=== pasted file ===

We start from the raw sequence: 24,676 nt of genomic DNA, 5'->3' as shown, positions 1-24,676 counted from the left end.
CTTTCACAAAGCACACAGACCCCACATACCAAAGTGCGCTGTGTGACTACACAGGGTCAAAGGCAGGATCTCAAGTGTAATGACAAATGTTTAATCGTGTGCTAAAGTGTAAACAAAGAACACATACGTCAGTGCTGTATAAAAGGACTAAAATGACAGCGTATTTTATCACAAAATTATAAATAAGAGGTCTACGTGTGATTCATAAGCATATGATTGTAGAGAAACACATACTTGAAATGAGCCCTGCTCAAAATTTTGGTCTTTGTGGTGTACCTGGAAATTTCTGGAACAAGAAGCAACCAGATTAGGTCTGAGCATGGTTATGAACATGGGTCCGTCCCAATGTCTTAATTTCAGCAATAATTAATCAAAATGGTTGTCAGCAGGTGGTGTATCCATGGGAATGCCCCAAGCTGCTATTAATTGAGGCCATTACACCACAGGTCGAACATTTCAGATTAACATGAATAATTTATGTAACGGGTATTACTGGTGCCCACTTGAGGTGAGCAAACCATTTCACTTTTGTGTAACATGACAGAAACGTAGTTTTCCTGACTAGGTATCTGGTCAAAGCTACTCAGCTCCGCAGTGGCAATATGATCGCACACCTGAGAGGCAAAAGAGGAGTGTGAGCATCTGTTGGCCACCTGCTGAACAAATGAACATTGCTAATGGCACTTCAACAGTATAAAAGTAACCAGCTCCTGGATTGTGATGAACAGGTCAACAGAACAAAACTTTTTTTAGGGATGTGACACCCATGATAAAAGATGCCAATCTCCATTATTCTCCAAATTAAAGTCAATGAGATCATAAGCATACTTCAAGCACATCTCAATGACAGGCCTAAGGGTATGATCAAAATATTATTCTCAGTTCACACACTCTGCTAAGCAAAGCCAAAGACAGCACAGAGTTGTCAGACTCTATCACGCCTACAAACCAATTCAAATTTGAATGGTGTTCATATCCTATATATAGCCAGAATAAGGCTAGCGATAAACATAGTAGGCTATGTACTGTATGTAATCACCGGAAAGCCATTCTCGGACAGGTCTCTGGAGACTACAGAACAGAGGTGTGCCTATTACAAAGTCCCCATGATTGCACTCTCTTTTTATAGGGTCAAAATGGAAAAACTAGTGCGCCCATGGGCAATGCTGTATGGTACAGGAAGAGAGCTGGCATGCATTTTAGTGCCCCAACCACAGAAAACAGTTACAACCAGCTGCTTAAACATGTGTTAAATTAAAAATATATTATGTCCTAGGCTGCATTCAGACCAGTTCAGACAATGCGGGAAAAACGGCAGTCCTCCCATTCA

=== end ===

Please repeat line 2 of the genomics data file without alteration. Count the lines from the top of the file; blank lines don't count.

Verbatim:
CTTTCACAAAGCACACAGACCCCACATACCAAAGTGCGCTGTGTGACTACACAGGGTCAAAGGCAGGATCTCAAGTGTAATGACAAATGTTTAATCGTGTGCTAAAGTGTAAACAAAGAACACATACGTCAGTGCTGTATAAAAGGACTAAAATGACAGCGTATTTTATCACAAAATTATAAATAAGAGGTCTACGTGTGATTCATAAGCATATGATTGTAGAGAAACACATACTTGAAATGAGCCCTGCTCAAAATTTTGGTCTTTGTGGTGTACCTGGAAATTTCTGGAACAAGAAGCAACCAGATTAGGTCTGAGCATGGTTATGAACATGGGTCCGTCCCAATGTCTTAATTTCAGCAATAATTAATCAAAATGGTTGTCAGCAGGTGGTGTATCCATGGGAATGCCCCAAGCTGCTATTAATTGAGGCCATTACACCACAGGTCGAACATTTCAGATTAACATGAATAATTTATGTAACGGGTATTACTGGTGCCCACTTGAGGTGAGCAAACCATTTCACTTTTGTGTAACATGACAGAAACGTAGTTTTCCTGACTAGGTATCTGGTCAAAGCTACTCAGCTCCGCAGTGGCAATATGATCGCACACCTGAGAGGCAAAAGAGGAGTGTGAGCATCTGTTGGCCACCTGCTGAACAAATGAACATTGCTAATGGCACTTCAACAGTATAAAAGTAACCAGCTCCTGGATTGTGATGAACAGGTCAACAGAACAAAACTTTTTTTAGGGATGTGACACCCATGATAAAAGATGCCAATCTCCATTATTCTCCAAATTAAAGTCAATGAGATCATAAGCATACTTCAAGCACATCTCAATGACAGGCCTAAGGGTATGATCAAAATATTATTCTCAGTTCACACACTCTGCTAAGCAAAGCCAAAGACAGCACAGAGTTGTCAGACTCTATCACGCCTACAAACCAATTCAAATTTGAATGGTGTTCATATCCTATATATAGCCAGAATAAGGCTAGCGATAAACATAGTAGGCTATGTACTGTATGTAATCACCGGAAAGCCATTCTCGGACAGGTCTCTGGAGACTACAGAACAGAGGTGTGCCTATTACAAAGTCCCCATGATTGCACTCTCTTTTTATAGGGTCAAAATGGAAAAACTAGTGCGCCCATGGGCAATGCTGTATGGTACAGGAAGAGAGCTGGCATGCATTTTAGTGCCCCAACCACAGAAAACAGTTACAACCAGCTGCTTAAACATGTGTTAAATTAAAAATATATTATGTCCTAGGCTGCATTCAGACCAGTTCAGACAATGCGGGAAAAACGGCAGTCCTCCCATTCA